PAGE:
10 Monthly Layouts to Simplify Your Life

Journaling is an essential part of my creative process and lifestyle. I can jot down a character outline, keep track of books I want to read, or make note of healthy meal ideas. But my ability to carry only ONE notebook hinges on being able to manage my schedule, as well.

10 Monthly Journal Spreads|pageflutter.com | Match your scheduling spread to your needs and personality.

|10 Monthly Layouts to Simplify Your Life|

Monthly pages are an easy way to gather future planning events and tasks on a central spread for the whole month. From there,  I migrate events and tasks to my weekly and daily pages. How you organize your monthly spread depends on your needs.

Now, close your eyes. Don’t worry, I’m not going to do anything weird! Just close your eyes and ask yourself these questions:

  • How much of my time is dominated by meetings and appointments?
  • Am I visually motivated or do I do well with sequential lists?
  • How important is goal-setting to me?
  • Which major tasks do I intend to track monthly?

Keep the answers in mind as we work through some of these layout options.

My Current Layout

The Modified Berry:

My Layout

The original inspiration for my current monthly layout (pictured above) came from the lovely and talented Kara at bohoberry.com. I loved how she broke up the spread into columns, which makes scheduling multiple events on a given day much easier.

I also added a column dedicated to my blog planning. It gives me a quick snapshot of ideas and posts I’m planning; from here, I can move things around and change post ideas as needed.

Having my monthly goals on the page also gives me a metric to evaluate at the end of the month for how effectively I used my time.

Alternative Layouts

If you’ve visited my blog before, you know how much I love my Leuchtturm1917 notebook. I have an old dot grid journal from the clearance pile at Target ($2.98), and decided to keep it handy for trying out new layouts. It allows me to experiment a bit without burning through half the pages in my bullet journal. The quality isn’t great (the stiff binding drives me bonkers), but for less than $3, I really can’t complain.

See my list of high-quality notebooks that hold up to bullet journaling.

What works for me might not work for you, so I gathered up some of my favorite monthly layouts and developed a few of my own. If you’re new to bullet journaling, I encourage you to examine each layout critically in terms of your needs.

Here we go…

The Ryder:

The Ryder

Ryder’s Bullet Journal system is clean, simple, and minimalist. A monthly layout can be as simple as a header (the name of the month) and a numbered column, one for each day of the month. The “Ryder” is one of the quickest methods to set up your monthly log, and I would encourage you to give it a try before moving on to more elaborate formats.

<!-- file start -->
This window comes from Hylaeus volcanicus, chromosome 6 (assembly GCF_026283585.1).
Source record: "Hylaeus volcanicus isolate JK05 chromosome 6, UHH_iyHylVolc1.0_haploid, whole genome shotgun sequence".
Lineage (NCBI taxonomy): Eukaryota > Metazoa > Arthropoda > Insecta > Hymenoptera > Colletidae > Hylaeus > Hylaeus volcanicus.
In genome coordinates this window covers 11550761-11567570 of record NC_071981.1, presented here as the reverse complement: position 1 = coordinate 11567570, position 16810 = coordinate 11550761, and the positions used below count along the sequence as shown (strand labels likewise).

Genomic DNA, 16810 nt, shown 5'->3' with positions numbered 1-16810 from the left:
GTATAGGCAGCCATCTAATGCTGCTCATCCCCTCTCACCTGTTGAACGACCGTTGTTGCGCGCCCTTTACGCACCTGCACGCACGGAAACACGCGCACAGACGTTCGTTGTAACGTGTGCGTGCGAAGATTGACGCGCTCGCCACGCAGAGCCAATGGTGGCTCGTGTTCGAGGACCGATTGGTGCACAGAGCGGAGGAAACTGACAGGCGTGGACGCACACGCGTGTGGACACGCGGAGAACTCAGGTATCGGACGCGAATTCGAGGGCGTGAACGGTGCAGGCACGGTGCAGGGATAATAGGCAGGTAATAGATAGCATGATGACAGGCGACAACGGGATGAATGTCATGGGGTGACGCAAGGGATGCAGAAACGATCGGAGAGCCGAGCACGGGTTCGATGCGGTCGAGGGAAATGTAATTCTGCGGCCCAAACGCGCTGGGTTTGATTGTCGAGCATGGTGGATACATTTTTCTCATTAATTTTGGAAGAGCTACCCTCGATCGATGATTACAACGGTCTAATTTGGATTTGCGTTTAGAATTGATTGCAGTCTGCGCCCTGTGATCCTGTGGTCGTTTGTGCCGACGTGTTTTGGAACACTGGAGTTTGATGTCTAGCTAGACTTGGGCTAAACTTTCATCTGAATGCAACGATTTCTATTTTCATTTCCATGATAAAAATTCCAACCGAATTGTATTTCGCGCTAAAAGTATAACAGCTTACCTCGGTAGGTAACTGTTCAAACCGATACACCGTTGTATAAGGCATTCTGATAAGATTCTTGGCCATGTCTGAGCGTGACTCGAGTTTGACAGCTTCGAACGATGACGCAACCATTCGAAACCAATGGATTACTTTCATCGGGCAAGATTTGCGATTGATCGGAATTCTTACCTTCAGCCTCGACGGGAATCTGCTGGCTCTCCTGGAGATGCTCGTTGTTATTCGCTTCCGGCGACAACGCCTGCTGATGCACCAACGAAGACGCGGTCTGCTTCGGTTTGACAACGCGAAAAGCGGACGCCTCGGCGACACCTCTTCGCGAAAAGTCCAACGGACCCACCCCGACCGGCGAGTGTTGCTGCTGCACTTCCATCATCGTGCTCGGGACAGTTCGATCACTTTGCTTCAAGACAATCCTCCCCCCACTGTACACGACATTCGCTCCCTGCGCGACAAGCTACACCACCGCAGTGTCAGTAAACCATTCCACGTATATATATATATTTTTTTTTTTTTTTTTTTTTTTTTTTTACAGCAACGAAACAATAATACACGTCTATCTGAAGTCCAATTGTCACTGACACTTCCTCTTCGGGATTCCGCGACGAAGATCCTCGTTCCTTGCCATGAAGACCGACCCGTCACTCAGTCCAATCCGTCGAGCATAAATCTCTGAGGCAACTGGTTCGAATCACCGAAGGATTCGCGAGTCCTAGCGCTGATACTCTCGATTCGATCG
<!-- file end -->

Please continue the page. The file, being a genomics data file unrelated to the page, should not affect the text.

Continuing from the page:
Advantages:

  • Requires very little time to set up
  • No unnecessary distractions
  • Creates a single dedicated page to hold the month’s appointments
  • Streamlined format makes for at-a-glance scheduling

Disadvantages:

  • Does not distinguish time of day
  • May not suit visually-oriented people who need grid calendar format
  • Goals are not incorporated into task list
  • No additional space for notes

The Basic Betty:

Basic Betty

The “Basic Betty” is essentially the “Ryder” but with a few additional features. For starters, days of the week are added to the far left column to make scheduling a bit easier. The additional sections on the right page showcase the month’s actionable goals, and separate notes for people who need a little free thinking space.

Advantages:

  • Easy to set up
  • Goals drive major tasks for the month
  • Space for notes, inspiration, ideas
  • Streamlined format makes for at-a-glance scheduling

Disadvantages:

  • Does not distinguish time of day
  • May not suit visually-oriented people who need grid calendar format

The Double Life:

The Double Life

Rather than creating entirely separate journals for your personal and professional needs, the “Double Life” allows you to synch appointments from both worlds. This system deals strictly in appointments, meaning goals and task lists have to find a home elsewhere.

Advantages:

  • Easy to set up
  • Synchs professional and personal appointments for the whole month
  • Simple, at-a-glance scheduling
  • No unnecessary distractions

Disadvantages:

  • Does not allow space for goals or monthly tasks
  • May not suit visually-oriented people who need grid calendar format
  • Does not break scheduling into time of day
  • Can be overwhelming to have so much information on one spread

Check out how and why I use the bullet journal system.

The Weekly Warrior:

The Weekly Warrior

A month can be a lot to process all at once. If you like biting off a week at a time, the “Weekly Warrior” is for you. The right page organizes appointments and events, while the left page is left to prioritize major tasks on a weekly basis.

Advantages:

  • Easy to set up
  • Quickly migrate major tasks from week to week
  • Simple, at-a-glance scheduling

Disadvantages:

  • Does not allow space for goals or monthly tasks
  • May not suit visually-oriented people who need grid calendar format
  • Does not break scheduling into time of day

The Crop Top:

The Crop Top

Some people like a highly-structured layout where everything has its place. Others like a lot of free space for tasks and notes. The “Crop Top” suits both types of people. The top half of this spread neatly organizes scheduled events. The bottom half can be customized to the user or left blank (for all you plan-by-the-seat-of-your-panters).

Advantages: 

  • Allows space for goals, notes, tasks, etc.
  • Simple, at-a-glance scheduling
  • Appointments visible even while writing on bottom half

Disadvantages:

  • May not suit visually-oriented people who need grid calendar format